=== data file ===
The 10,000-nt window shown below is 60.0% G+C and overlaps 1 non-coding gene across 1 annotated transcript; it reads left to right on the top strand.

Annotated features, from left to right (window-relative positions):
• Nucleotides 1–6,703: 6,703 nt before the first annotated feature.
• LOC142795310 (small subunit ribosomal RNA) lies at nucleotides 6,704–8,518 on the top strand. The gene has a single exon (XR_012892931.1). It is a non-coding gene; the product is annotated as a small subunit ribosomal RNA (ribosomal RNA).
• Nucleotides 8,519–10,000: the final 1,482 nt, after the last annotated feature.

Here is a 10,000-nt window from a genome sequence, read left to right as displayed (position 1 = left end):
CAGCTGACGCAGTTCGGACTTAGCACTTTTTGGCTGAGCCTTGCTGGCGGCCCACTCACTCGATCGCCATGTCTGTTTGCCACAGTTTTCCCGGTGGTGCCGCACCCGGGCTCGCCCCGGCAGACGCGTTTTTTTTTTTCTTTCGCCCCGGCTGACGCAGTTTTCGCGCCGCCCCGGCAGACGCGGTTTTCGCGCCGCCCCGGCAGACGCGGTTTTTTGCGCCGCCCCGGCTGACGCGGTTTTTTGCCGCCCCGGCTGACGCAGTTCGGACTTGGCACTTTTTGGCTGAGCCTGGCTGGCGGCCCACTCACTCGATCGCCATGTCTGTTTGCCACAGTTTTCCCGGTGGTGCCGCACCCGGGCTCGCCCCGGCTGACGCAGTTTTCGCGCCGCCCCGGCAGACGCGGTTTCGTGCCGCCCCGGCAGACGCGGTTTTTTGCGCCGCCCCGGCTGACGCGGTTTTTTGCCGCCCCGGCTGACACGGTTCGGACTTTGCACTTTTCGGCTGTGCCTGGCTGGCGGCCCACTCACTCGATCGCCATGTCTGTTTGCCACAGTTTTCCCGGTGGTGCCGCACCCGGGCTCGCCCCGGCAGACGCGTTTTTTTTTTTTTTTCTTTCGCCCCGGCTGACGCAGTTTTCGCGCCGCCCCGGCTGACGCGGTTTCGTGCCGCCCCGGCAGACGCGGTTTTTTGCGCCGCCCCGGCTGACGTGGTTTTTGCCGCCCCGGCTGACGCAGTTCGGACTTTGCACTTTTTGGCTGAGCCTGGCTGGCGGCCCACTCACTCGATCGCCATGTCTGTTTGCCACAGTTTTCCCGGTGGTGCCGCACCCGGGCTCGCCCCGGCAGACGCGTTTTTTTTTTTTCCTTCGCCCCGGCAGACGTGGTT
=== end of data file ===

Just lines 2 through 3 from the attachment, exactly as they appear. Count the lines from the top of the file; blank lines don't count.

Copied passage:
Annotated features, from left to right (window-relative positions):
• Nucleotides 1–6,703: 6,703 nt before the first annotated feature.